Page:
By Eric Schweibenz
On May 31, 2019, Honeywell International, Inc. of Morris Plains, New Jersey, Hand Held Products, Inc. (“Hand Held”) of Fort Mill, South Carolina, and Metrologic Instruments, Inc. (“Metrologic”) of Fort Mill, South Carolina (collectively, “Complainants”) filed a complaint requesting that the ITC commence an investigation pursuant to Section 337.

The complaint alleges that Opticon, Inc. of Renton, Washington (“Opticon USA”), Opticon Sensors Europe B.V. of the Netherlands (“Opticon Sensors”), OPTO Electronics Co., Ltd. of Japan (“OPTO”), and Hokkaido Electronic Industry Co., Ltd. of Japan (“Hokkaido”) (collectively, the “Proposed Respondents”) unlawfully import into the U.S., sell for importation, and/or sell within the U.S. after importation certain barcode scanning devices, products containing same, and components thereof that infringe one or more claims of U.S. Patent Nos. 9,465,970 (“the ’970 patent”), 8,978,985 (“the ’985 patent”), 7,148,923 (“the ’923 patent”), 7,527,206 (“the ’206 patent”), 9,659,199 (“the ’199 patent”), 7,159,783 (“the ’783 patent”), and 8,794,520 (“the ’520 patent”) (collectively “Asserted Patents”).

According to the complaint, the Asserted Patents generally relate to a bar code scanning device. In particular, the ’970 patent concerns an apparatus using a CMOS image sensor in a global-shutter mode to decode a bar code. The ’985 patent concerns a barcode reading device using a CMOS image sensor in a global-shutter mode to decode a 1D or 2D barcode. The ’923 patent concerns a device and method for automated exposure control in a multi-tasking environment. The ’206 patent concerns a barcode reader with a modified imaging sensor to adjust to varied light conditions based on the environment around the barcode and reader. The ’199 patent concerns a device and method for activating a screen reading mode with reduced flickering to read an indicia. The ’783 patent concerns a device and method of customizing an optical reader. And the ’520 patent concerns a device and method of determining a parameter in a hand-held barcode reader.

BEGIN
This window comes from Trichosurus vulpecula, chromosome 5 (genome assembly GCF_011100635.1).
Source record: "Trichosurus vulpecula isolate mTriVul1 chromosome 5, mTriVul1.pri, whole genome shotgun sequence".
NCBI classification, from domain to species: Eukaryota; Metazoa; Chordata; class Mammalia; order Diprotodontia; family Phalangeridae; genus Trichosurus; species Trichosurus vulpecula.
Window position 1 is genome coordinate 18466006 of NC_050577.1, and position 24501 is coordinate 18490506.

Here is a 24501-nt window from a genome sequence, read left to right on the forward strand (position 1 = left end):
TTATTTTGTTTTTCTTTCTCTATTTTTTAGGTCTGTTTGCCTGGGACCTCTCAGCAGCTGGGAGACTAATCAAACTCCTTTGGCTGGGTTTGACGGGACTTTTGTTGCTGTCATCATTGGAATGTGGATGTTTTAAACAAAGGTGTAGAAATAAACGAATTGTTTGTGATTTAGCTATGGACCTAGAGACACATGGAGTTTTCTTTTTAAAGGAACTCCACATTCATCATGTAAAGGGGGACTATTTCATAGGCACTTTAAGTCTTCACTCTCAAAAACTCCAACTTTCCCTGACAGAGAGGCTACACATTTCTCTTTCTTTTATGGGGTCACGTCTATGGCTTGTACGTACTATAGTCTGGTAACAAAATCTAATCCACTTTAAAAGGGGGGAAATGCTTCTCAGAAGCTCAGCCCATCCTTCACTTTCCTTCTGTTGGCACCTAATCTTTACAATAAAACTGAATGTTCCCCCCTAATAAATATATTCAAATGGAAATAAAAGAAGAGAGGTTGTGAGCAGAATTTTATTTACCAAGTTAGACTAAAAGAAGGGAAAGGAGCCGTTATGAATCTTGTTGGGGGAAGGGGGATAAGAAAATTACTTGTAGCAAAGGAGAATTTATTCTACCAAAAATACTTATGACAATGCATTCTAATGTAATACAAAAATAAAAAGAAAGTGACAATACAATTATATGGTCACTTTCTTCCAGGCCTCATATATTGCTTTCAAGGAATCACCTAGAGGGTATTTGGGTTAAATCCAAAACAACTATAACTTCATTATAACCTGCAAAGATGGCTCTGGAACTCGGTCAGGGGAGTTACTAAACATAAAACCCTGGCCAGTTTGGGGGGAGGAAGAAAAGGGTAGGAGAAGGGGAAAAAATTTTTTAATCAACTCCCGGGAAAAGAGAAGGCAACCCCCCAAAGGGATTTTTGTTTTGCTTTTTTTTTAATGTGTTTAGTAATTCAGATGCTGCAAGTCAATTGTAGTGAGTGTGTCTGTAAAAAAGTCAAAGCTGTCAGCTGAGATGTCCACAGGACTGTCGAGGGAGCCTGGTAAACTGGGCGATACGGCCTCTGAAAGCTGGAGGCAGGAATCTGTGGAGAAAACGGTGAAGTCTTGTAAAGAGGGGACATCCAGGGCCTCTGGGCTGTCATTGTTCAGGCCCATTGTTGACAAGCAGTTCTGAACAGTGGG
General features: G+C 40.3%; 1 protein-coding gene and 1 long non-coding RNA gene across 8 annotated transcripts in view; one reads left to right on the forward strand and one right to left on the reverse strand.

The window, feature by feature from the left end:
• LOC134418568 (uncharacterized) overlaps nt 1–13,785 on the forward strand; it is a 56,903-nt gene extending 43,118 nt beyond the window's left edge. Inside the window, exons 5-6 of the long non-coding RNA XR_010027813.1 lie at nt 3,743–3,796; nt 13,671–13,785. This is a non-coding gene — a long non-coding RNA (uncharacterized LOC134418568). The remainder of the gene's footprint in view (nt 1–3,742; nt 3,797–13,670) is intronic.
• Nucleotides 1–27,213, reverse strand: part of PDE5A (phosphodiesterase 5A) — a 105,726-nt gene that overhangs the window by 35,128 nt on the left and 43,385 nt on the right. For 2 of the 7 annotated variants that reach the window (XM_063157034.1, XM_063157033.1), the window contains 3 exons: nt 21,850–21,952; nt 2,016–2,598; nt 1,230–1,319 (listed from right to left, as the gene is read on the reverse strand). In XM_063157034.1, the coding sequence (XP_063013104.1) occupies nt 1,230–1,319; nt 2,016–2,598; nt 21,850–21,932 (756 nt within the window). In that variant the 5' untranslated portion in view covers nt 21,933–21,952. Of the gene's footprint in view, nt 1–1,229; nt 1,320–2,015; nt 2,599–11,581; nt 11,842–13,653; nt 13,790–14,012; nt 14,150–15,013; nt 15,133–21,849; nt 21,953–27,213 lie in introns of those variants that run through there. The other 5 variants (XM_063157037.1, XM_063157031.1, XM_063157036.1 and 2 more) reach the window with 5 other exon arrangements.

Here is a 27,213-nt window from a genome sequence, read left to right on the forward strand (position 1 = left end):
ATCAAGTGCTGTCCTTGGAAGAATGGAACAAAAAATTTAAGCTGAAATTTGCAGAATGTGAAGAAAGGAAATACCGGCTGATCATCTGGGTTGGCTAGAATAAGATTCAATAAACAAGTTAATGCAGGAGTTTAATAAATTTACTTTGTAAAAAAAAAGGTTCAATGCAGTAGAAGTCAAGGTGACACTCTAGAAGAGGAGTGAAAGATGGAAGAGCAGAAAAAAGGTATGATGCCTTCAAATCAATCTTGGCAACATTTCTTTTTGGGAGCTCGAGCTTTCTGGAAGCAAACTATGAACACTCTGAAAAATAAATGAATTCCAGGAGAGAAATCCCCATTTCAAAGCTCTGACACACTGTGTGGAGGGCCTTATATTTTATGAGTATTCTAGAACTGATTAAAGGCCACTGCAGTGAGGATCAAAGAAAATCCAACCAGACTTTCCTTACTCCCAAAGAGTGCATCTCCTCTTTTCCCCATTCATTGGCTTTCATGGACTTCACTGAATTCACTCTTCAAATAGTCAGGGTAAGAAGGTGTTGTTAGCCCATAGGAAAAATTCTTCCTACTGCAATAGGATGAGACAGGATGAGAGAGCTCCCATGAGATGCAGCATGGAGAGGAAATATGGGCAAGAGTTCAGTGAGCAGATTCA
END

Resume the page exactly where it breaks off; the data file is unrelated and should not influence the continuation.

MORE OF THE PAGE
Regarding domestic industry, Complainants allege that a domestic industry exists in the United States in connection with Honeywell’s scanner products that employ the technology protected by the Asserted Patents. In particular, Complainants point to their scanner products sold under the Granit and Xenon tradenames, such as Xenon 1900g, Xenon 1902g, Xenon 1900h, Xenon l902h, Granit 1910i, Granit 1911i, Granit 1920i, Vuquest 3320g, the N5600-series scan engines, the N6600-series engines the CK75, Dolphin 60s, Dolphin 75e, Dolphin 99, certain Dolphin 6110 products, Dolphin 7800, Dolphin ck65, Dolphin cn80, Dolphin ct40 products, Dolphin ct50, Dolphin ct60, and the Captuvo sleds, as domestic industry products.

In the complaint, Ethicon states that the Proposed Respondents import and sell products that infringe the Asserted Patents. The complaint specifically refers to L-50X, PX-20, L-46X, M-10, OPN-2006, OPN-3002i, MDI3100, MDI-4100, MDI-4050, and MDI-4150 products as infringing products.

As to related litigation, Complainants state that they have previously filed a complaint against the Proposed Respondents in the U.S. District Court for the District of Delaware alleging infringement of the Asserted Patents. Complainants further state that U.S. Patent No. 7,568,628 (“the ’628 patent”)—issued from the parent application of the applications that resulted in the’970 and ’985 patents—was the subject of inter partes review proceedings. The PTAB issued a final written decision on February 18, 2015, affirming the validity of claims 1, 18, 35, 36, 39, 44, and 46 of the ’628 patent. In addition, Complainants state that they have filed a complaint with the ITC against The Code Corporation (“Code”) and its subsidiary Cortex Ltd., asserting infringement of the ’923 patent, the ’206 patent, and four other patents. The Commission entered a Consent Order against Code, barring importation or the sale after importation, inter alia, of Code’s products that infringe claims 10, 19-21, 24-28, and 31 of the ’923 patent.

With respect to potential remedy, Complainants request that the Commission issue a limited exclusion order and a cease-and-desist order directed at the Proposed Respondents.